“For a while now, we have taken notice of how many designers are reluctant to embrace the new technologies such as CSS3 or HTML5 because of the lack of full cross-browser support for these technologies. Many designers are complaining about the numerous ways how the lack of cross-browser compatibility is effectively holding us back and tying our hands keeping us from completely being able to shine and show off the full scope of our abilities in our work. Many are holding on to the notion that once this push is made, we will wake to a whole new Web full of exciting opportunities just waiting on the other side. So they wait for this day. When in reality, they are effectively waiting for Godot.

Just like the elusive character from Beckett’s classic play, this day of full cross-browser support is not ever truly going to find its dawn and deliver us this wonderful new Web where our work looks the same within the window of any and every Web browser. Which means that many of us in the online reaches, from clients to designers to developers and on, are going to need to adjust our thinking so that we can realistically approach the Web as it is now, and more than likely how it will be in the future.

Sometimes it feels that we are hiding behind the lack of cross-browser compatibility to avoid learning new techniques that would actually dramatically improve our workflow. And that’s just wrong. Without an adjustment, we will continue to undersell the Web we have, and the landscape will remain unexcitingly stale and bound by this underestimation and mindset.”

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Extending the Functionality of WordPress (Part 1)

Aug 2, 2011   //   by Pro-Logix   //   Web Development  //  No Comments

extending wordpress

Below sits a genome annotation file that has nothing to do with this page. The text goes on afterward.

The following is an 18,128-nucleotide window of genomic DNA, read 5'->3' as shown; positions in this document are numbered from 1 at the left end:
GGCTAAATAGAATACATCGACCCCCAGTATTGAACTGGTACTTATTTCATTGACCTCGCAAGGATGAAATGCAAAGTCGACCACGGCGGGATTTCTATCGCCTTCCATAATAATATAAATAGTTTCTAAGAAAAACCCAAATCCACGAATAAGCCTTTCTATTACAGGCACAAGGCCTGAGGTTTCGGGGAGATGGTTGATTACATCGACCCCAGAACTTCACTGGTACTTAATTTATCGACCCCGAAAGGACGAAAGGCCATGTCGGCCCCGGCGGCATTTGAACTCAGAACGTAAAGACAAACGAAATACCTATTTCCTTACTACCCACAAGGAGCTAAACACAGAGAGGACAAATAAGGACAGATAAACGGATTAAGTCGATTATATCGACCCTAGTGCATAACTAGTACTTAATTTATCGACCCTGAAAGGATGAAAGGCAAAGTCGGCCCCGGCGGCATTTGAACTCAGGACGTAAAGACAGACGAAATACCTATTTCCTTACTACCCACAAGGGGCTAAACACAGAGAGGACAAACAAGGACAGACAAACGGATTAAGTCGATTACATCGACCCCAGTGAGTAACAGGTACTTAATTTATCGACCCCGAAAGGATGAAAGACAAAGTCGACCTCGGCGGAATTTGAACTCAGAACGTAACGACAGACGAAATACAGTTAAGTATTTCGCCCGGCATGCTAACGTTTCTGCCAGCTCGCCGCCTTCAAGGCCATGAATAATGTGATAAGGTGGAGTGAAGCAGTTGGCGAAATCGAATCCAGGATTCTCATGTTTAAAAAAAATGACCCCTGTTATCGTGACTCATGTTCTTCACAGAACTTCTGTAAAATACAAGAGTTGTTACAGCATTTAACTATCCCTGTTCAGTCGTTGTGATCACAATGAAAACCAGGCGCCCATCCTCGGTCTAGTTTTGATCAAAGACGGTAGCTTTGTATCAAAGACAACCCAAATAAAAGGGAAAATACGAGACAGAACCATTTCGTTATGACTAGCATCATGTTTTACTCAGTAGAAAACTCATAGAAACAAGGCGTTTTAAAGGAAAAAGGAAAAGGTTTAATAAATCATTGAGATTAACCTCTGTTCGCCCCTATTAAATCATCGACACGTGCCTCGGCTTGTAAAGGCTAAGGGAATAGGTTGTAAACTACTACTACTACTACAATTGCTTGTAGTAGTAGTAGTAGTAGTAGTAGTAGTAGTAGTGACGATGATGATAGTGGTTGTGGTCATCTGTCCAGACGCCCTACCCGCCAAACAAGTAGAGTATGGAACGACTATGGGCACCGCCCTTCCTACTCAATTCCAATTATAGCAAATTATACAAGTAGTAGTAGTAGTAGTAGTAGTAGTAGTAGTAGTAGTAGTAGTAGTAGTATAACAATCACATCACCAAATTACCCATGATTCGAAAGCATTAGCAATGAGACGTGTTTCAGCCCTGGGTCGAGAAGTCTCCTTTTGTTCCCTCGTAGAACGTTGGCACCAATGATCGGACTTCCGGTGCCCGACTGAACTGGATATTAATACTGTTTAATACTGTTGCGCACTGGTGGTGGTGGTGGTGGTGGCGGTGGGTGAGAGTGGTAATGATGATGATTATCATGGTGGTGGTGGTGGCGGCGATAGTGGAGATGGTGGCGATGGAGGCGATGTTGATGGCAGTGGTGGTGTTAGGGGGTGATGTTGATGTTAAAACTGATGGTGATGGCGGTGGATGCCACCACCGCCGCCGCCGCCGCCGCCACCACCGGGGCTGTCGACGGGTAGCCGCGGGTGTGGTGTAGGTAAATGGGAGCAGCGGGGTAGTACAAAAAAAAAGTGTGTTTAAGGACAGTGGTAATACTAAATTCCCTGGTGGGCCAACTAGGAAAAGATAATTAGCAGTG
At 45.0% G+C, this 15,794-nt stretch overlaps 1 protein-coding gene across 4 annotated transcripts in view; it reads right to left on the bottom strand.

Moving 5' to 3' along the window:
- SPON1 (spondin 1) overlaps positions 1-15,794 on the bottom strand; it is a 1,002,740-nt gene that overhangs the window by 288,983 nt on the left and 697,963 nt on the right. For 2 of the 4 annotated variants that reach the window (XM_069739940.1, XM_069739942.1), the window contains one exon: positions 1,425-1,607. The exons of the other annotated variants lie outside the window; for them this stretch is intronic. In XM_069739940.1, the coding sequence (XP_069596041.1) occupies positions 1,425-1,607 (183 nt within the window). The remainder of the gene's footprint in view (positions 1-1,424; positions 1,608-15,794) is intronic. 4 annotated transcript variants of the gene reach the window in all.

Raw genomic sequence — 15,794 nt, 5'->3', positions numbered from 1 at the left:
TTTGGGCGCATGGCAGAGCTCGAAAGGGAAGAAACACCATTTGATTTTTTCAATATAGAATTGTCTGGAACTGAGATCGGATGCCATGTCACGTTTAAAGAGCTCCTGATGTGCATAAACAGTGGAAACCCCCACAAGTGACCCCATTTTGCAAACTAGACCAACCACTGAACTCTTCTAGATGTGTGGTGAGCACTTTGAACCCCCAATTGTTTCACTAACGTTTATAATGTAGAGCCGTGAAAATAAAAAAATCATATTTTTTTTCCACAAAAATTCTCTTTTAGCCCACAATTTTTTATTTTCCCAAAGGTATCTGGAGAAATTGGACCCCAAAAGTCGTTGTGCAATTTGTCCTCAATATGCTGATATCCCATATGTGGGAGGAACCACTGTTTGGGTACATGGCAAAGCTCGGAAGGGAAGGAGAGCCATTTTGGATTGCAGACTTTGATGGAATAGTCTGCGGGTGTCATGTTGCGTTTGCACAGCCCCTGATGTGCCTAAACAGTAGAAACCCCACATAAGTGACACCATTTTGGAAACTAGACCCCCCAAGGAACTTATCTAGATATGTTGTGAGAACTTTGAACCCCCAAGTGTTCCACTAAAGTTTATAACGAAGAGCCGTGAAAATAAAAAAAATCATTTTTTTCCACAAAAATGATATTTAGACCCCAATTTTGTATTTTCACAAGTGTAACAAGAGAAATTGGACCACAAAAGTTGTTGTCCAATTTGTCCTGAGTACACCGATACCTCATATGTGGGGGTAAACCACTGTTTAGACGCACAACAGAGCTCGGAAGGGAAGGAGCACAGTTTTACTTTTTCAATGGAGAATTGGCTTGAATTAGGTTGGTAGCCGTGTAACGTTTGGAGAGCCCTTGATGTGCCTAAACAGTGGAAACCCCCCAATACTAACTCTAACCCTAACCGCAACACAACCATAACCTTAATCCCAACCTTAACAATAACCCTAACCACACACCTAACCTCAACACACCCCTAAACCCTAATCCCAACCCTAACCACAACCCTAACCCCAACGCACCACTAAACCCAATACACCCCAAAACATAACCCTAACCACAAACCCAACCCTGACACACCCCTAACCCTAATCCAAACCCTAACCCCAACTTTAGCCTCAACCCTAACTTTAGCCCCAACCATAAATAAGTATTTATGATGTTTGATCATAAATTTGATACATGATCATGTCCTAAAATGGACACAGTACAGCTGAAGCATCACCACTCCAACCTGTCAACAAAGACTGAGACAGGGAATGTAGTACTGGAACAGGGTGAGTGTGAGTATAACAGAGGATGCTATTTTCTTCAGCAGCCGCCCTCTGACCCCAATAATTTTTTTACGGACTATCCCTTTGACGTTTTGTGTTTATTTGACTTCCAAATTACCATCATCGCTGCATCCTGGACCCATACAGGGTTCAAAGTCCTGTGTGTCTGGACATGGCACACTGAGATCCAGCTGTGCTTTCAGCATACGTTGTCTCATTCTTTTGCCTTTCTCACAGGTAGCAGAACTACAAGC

“For a platform that started its life as solely a platform for blogging, WordPress has come a long way over the last few years. It’s certainly earned the right to be known as the most popular Content Management System (CMS) on the net with speculation that between the self hosted script and its hosted service WordPress.com, it powers over 25% of the web (WordPress.com exceeded 50 million websites last week!).

Theme designers and plugin developers have been pushing the boundaries of what WordPress can do for some time. This has accelerated since the introduction of Custom Post Types into the WordPress core as it allows developers to use WordPress in a lot of weird and wonderful ways.

Today we will begin showing you examples of themes and plugins that let you use WordPress in ways you may have never thought possible. Most of the newer themes and plugins in this list use custom post types however some older scripts still use a custom solution.”

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Create a Settings Page For Your WordPress Theme

Jul 14, 2011   //   by Pro-Logix   //   Web Development  //  No Comments

wordpress
“Creating your own theme for WordPress is a great way to give your blog or other WordPress powered web site an original touch. But even the nicest looking theme is not that nice if you have to get under the hood and edit the theme’s HTML or PHP code whenever it’s time change some aspects of it. Especially, when it’s not you but a paying customer using your theme. Luckily, creating a settings page for your theme in WordPress is not very hard, and after reading this tutorial, you will be able to create one in no time!”

[Go to full article at WP Tuts+]

Learning To Use The :before And :after Pseudo-Elements In CSS

Jul 14, 2011   //   by Pro-Logix   //   Web Development  //  No Comments

css
“If you’ve been keeping tabs on various Web design blogs, you’ve probably noticed that the :before and :after pseudo-elements have been getting quite a bit of attention in the front-end development scene and for good reason. In particular, the experiments of one blogger namely, London-based developer Nicolas Gallagher have given pseudo-elements quite a bit of exposure of late.

To complement this exposure (and take advantage of a growing trend), I’ve put together what I hope is a fairly comprehensive run-down of pseudo-elements. This article is aimed primarily at those of you who have seen some of the cool things done with pseudo-elements but want to know what this CSS technique is all about before trying it yourself.

Although the CSS specification contains other pseudo-elements, I’ll focus on :before and :after. So, for brevity, I’ll say ‘pseudo-elements’ to refer generally to these particular two.”

[Go to full article at Smashing Magazine]